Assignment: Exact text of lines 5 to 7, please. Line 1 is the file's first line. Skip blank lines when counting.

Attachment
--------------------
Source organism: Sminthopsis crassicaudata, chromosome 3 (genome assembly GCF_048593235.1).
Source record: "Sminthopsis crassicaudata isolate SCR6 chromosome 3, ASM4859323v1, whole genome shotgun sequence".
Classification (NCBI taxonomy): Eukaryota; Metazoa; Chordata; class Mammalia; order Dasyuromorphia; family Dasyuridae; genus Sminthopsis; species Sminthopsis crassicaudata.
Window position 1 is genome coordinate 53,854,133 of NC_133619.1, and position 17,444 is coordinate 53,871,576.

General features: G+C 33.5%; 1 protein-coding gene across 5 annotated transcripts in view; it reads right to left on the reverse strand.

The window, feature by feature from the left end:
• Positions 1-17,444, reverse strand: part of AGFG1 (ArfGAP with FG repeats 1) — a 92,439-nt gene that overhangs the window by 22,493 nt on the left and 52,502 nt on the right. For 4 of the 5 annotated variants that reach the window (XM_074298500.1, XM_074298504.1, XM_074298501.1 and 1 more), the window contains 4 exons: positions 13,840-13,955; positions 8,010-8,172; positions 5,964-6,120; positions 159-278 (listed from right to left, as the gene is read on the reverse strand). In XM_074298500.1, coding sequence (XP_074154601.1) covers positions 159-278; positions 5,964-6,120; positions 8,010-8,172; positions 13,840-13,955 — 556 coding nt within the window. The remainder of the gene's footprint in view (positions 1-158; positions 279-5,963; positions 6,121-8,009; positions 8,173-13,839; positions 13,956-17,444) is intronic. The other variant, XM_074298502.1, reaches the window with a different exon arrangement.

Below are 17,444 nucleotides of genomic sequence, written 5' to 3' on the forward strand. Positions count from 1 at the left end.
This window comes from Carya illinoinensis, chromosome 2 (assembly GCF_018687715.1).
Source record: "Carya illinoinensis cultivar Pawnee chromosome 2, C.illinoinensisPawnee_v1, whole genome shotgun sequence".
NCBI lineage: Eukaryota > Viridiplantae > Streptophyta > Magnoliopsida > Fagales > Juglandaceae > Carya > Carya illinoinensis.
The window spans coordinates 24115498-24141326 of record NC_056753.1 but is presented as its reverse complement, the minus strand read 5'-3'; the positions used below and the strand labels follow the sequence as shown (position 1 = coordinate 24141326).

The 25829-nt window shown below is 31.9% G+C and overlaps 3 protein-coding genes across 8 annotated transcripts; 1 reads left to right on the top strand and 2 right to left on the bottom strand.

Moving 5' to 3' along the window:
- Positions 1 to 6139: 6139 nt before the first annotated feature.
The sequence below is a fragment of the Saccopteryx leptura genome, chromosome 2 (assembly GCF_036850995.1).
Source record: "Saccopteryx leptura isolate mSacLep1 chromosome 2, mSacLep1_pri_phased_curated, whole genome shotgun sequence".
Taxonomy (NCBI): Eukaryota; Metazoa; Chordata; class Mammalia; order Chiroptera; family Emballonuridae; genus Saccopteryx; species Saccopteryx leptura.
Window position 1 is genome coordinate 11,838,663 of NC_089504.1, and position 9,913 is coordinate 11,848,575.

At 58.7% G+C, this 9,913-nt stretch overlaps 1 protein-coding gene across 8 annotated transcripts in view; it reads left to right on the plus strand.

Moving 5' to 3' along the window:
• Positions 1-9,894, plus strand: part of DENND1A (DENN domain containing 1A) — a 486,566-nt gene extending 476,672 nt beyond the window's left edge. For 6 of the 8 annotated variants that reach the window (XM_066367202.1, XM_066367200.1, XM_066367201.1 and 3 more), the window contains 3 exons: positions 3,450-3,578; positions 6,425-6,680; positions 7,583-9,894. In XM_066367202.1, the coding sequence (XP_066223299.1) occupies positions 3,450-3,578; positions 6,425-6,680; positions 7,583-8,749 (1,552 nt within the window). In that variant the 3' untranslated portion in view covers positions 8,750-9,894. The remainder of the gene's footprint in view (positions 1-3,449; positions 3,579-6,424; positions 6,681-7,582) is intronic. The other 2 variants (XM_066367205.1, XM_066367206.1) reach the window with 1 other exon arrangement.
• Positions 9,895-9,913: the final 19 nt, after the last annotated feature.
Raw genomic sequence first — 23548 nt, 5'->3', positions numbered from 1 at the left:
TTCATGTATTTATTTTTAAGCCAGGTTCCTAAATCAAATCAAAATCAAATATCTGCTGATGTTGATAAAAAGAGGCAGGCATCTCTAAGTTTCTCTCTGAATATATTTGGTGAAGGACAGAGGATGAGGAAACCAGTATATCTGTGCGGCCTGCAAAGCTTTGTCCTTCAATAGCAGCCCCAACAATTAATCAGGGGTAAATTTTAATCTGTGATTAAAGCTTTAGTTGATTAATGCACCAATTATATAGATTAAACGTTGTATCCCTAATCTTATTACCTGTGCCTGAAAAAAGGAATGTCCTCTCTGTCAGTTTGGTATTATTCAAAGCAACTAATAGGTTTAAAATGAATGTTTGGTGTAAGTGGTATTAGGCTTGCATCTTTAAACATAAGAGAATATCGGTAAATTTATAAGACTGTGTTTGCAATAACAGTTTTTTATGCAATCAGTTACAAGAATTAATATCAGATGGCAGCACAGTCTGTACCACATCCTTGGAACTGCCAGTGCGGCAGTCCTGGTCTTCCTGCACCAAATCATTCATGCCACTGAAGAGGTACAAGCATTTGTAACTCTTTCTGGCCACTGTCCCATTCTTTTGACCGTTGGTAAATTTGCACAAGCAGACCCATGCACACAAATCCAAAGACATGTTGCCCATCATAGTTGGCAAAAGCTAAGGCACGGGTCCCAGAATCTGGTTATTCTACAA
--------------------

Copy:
General features: G+C 33.5%; 1 protein-coding gene across 5 annotated transcripts in view; it reads right to left on the reverse strand.

The window, feature by feature from the left end:
• Positions 1-17,444, reverse strand: part of AGFG1 (ArfGAP with FG repeats 1) — a 92,439-nt gene that overhangs the window by 22,493 nt on the left and 52,502 nt on the right. For 4 of the 5 annotated variants that reach the window (XM_074298500.1, XM_074298504.1, XM_074298501.1 and 1 more), the window contains 4 exons: positions 13,840-13,955; positions 8,010-8,172; positions 5,964-6,120; positions 159-278 (listed from right to left, as the gene is read on the reverse strand). In XM_074298500.1, coding sequence (XP_074154601.1) covers positions 159-278; positions 5,964-6,120; positions 8,010-8,172; positions 13,840-13,955 — 556 coding nt within the window. The remainder of the gene's footprint in view (positions 1-158; positions 279-5,963; positions 6,121-8,009; positions 8,173-13,839; positions 13,956-17,444) is intronic. The other variant, XM_074298502.1, reaches the window with a different exon arrangement.